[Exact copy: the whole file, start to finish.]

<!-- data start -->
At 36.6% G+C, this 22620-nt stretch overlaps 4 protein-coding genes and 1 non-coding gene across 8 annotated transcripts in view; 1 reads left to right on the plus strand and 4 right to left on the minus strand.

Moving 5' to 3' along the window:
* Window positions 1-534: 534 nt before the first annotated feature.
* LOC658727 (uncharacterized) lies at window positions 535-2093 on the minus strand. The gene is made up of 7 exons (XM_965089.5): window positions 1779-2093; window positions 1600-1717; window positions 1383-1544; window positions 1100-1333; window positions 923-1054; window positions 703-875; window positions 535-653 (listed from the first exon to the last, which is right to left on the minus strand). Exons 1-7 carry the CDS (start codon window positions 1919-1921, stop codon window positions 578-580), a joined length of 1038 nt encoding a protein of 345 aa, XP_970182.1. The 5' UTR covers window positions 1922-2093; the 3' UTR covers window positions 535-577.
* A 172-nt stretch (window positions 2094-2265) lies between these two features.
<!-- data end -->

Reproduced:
At 36.6% G+C, this 22620-nt stretch overlaps 4 protein-coding genes and 1 non-coding gene across 8 annotated transcripts in view; 1 reads left to right on the plus strand and 4 right to left on the minus strand.

Moving 5' to 3' along the window:
* Window positions 1-534: 534 nt before the first annotated feature.
* LOC658727 (uncharacterized) lies at window positions 535-2093 on the minus strand. The gene is made up of 7 exons (XM_965089.5): window positions 1779-2093; window positions 1600-1717; window positions 1383-1544; window positions 1100-1333; window positions 923-1054; window positions 703-875; window positions 535-653 (listed from the first exon to the last, which is right to left on the minus strand). Exons 1-7 carry the CDS (start codon window positions 1919-1921, stop codon window positions 578-580), a joined length of 1038 nt encoding a protein of 345 aa, XP_970182.1. The 5' UTR covers window positions 1922-2093; the 3' UTR covers window positions 535-577.
* A 172-nt stretch (window positions 2094-2265) lies between these two features.